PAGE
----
HA NOI — Integration into a global supply chain should be a lifeline for Viet Nam's small and medium-sized enterprises (SMEs), a conference in the capital last week was told.
Chairman of the Viet Nam Chamber of Commerce and Industry Vu Tien Loc told the conference on the global supply chain that SMEs have proved their durability and flexibility. However, their competitiveness was stunted and only weak links have been made with other SMEs and large businesses.
Chamber statistics showed there were only 300 SMEs that could meet global supply chain requirements.
A Ministry of Planning and Investment (MPI) survey last month showed Viet Nam had more than 658,000 registered businesses, 71 per cent of which were operating.
The number of SMEs had increased 22 per cent year on year, from 38,000 in 2000 to over 283,000 in 2010.
Nguyen Hoa Cuong, deputy head of the MPI's Enterprise Development Agency, said it was a relatively high rate compared to other economic sectors.
He said SMEs generated VND78.4 trillion (US$3.7 billion) pre-tax profits and created 22.11 per cent of jobs on average anually. They also contributed 29 per cent of total export earnings.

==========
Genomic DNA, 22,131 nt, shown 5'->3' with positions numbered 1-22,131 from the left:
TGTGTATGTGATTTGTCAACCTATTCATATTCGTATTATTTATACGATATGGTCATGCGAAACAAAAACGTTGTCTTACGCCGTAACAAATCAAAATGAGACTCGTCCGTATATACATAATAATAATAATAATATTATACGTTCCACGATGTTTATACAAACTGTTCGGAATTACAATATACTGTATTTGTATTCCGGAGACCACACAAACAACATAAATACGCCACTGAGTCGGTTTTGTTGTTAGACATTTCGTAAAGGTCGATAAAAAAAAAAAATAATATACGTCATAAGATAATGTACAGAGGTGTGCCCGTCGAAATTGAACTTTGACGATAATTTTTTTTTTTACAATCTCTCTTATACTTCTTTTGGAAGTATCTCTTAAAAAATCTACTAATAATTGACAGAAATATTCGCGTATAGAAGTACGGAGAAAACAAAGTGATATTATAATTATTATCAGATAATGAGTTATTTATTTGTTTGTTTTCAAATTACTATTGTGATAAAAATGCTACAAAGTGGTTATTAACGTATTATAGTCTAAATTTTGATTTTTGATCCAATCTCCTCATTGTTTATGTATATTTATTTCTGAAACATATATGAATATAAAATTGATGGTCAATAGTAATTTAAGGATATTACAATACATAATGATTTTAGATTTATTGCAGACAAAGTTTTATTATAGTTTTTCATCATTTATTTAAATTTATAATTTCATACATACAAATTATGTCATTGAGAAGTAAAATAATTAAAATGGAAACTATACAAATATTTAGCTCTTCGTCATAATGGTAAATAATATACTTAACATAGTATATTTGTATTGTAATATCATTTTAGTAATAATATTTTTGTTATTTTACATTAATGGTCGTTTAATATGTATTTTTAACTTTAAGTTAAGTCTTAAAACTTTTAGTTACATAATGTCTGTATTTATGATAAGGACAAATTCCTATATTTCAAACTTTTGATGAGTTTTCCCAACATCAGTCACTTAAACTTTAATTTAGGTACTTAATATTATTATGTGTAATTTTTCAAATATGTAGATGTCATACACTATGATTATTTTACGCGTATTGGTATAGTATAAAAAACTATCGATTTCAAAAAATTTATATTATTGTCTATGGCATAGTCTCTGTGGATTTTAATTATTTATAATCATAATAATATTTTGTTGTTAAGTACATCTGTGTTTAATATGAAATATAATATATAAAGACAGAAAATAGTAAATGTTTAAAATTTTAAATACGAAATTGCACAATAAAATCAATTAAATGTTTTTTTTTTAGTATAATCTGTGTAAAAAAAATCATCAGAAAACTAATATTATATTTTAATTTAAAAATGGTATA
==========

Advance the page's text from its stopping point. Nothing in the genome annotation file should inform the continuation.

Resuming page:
However, experts said SMEs faced challenges, including limited access to finance, a low quality workforce, backward technologies and insufficient management skills.
Compounding the problem was fierce competition from big businesses and the negative impact of international integration.
Tran Quoc Khanh, Deputy Minister of Industry and Trade, said SMEs could support the country's restructuring process by smoothing operations and cutting costs.
Khanh said Viet Nam had created opportunities for SMEs in the global supply chain when it negotiated agreements, especially the Trans-Pacific Strategic Economic Partnership Agreement.
He said SMEs had joined the world market and participated in the global supply chain.
Alice Pham, director of the Consumer Unity and Trust Society International's Ha Noi Human Resource Centre, said initial results showed multinational groups tended to produce the important detail in a product while accessories were supplied by SMEs worldwide through the global supply chain.
This had created business opportunities for Vietnamese SMEs.
Economist Pham Chi Lan said Viet Nam's SMEs would find it hard to compete in the global supply chain if they relied only on cheap labour and raw materials.
Lan said businesses needed skilled labour and high technology.
She said a strong financial abilitiy was also crucial, in creating new products.
Viet Nam should have better infrastructure and freight handling to help its industries to integrate into the global supply chain, she said. — VNS